Halloween might be the worst holiday for diabetic kids, but as an adult, I consider it a preview for more difficult days to come. Sure, I’ll sneak in a few Reese’s Peanut Butter Cups on October 31st (because they’re delicious and wonderful and no one should have to go through life without them), but I’m normally pretty good about cutting myself off.
But Thanksgiving is a different story. I think it’s less about what we eat — though I do love stuffing — and more about the ritual of the holiday itself: the entire family coming together around a centerpiece of food. Where, exactly, does diabetes fit into that scene? It’s like the family member you wish you didn’t have to invite — it sits next to you for the whole meal, criticizing you for everything you put in your mouth, and then while everyone else is blissing out in a post-dinner coma, it gets up and starts screaming in your face. For me, the conversation typically goes like this:
Diabetes: Why did you eat that stuffing?
Me: Because my grandmother made it and it is delicious.
Diabetes: You are a horrible person.
And then, whoops, I quickly fall into a state of post-holiday guilt. Even worse, I’m soon faced with concrete evidence that I’ve made a mistake: frustratingly high blood sugar (the whole carb-plus-fat thing doesn’t work so well). But who wants to go through Thanksgiving without a bite of stuffing? And what kind of holiday would it be if you completely abstained from food? What’s more, my birthday is November 25th — always right around Thanksgiving — which means I’ve usually already tired out my willpower by skipping birthday cake. Am I really going to deny myself that tempting bite of mashed potato?
No, my friends. No, I am not. What’s more? That bite is coming covered in butter.
For me, the trade off is usually worth it in the end — I know ahead of time that holidays like Thanksgiving are not going to be perfect blood sugar days, and I do my best to limit my indulgence to a few bites of truly problematic dishes. (And then I take a walk after.) But it does highlight a bigger issue with diabetes: the way it can interfere with things that go far beyond food. A holiday meal is the centerpiece for something much larger — it’s a gathering of your family, a chance to slow down, a time to reminisce, and a continuation of tradition.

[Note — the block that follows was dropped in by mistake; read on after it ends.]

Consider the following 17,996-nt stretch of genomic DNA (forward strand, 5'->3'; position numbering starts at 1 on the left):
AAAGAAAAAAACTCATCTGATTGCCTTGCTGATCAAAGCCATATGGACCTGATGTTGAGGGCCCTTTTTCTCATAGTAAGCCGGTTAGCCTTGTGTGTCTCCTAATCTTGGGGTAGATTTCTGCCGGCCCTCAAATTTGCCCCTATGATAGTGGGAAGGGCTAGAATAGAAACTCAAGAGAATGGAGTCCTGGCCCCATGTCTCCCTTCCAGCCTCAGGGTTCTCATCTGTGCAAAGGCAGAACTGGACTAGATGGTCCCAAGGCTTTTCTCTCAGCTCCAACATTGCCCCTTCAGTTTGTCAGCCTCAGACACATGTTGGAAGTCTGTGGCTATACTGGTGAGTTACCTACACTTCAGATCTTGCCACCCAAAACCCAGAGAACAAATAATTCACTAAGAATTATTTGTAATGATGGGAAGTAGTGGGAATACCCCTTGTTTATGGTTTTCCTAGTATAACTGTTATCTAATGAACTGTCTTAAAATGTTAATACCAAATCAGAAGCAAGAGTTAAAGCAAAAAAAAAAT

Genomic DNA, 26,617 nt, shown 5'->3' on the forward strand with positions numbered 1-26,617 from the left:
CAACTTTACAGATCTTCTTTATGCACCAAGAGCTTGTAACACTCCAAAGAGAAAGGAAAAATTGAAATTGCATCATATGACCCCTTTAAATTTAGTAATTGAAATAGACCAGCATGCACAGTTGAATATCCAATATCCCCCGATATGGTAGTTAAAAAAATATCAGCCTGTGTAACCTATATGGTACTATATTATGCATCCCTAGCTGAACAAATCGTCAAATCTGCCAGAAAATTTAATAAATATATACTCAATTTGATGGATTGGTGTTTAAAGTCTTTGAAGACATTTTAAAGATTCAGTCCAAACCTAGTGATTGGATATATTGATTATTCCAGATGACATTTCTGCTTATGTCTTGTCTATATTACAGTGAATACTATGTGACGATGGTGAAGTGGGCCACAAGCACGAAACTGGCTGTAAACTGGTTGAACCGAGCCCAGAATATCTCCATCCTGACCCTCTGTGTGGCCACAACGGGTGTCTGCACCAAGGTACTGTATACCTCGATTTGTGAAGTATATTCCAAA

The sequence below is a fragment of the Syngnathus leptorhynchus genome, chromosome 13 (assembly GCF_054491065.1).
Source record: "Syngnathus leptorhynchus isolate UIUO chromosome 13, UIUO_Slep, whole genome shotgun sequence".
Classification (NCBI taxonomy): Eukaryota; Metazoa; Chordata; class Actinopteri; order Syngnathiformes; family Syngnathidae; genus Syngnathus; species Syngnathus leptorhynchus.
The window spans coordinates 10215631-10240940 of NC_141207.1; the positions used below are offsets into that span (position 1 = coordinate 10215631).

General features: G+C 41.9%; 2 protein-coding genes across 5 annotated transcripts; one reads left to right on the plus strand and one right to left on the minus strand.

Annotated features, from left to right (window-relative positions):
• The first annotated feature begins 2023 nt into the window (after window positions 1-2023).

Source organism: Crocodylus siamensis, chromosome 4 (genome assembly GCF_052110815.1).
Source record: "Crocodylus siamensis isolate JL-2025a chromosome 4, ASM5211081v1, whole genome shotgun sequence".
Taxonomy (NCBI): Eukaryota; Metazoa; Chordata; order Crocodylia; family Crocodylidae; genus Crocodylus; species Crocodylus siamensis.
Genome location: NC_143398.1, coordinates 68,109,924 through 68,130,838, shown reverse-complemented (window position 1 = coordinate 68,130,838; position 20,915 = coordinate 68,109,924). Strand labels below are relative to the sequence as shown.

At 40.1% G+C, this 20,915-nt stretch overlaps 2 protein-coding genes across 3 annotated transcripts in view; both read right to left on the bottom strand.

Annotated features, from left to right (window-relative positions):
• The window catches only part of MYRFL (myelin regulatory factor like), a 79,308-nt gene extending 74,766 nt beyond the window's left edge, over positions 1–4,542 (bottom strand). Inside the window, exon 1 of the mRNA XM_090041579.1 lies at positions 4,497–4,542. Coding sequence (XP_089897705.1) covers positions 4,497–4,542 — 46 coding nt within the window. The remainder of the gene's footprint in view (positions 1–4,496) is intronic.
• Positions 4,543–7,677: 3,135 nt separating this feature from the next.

A holiday should not, in my opinion, be about carb-counting and insulin dosing and finger pricking, which is why I find diabetes to be particularly frustrating this time of year. I still enjoy the holidays, but I feel a barrier between me and the festivities around me, since I’m required to maintain a level of awareness and self-restraint that the other guests don’t have.
With that said, I’m really looking forward to seeing my family, and I’m not about to let the old DM get in my way of a nice time. This year is going to be a difficult one — my beloved grandmother died this summer and it’s our first holiday without her. In addition to just plain missing her, we’re also down a very important player: she always did the cooking. Now my husband and I are in charge. This being my husband (a man who is wonderfully supportive — but, when I go out of town, will eat a salad bowl full of pasta just to indulge his own carb cravings), we’re going to have holiday traditions/diabetic disasters like mashed potatoes and some sort of pie. But I’m also planning some side dishes that will be both delicious and easier for me to enjoy. Like brussel sprouts with bacon. And salad. And long-cooked greens. And, for that matter, copious amounts of cheese.
Because you know what? Brie has no carbs.
Now that’s something to be thankful for.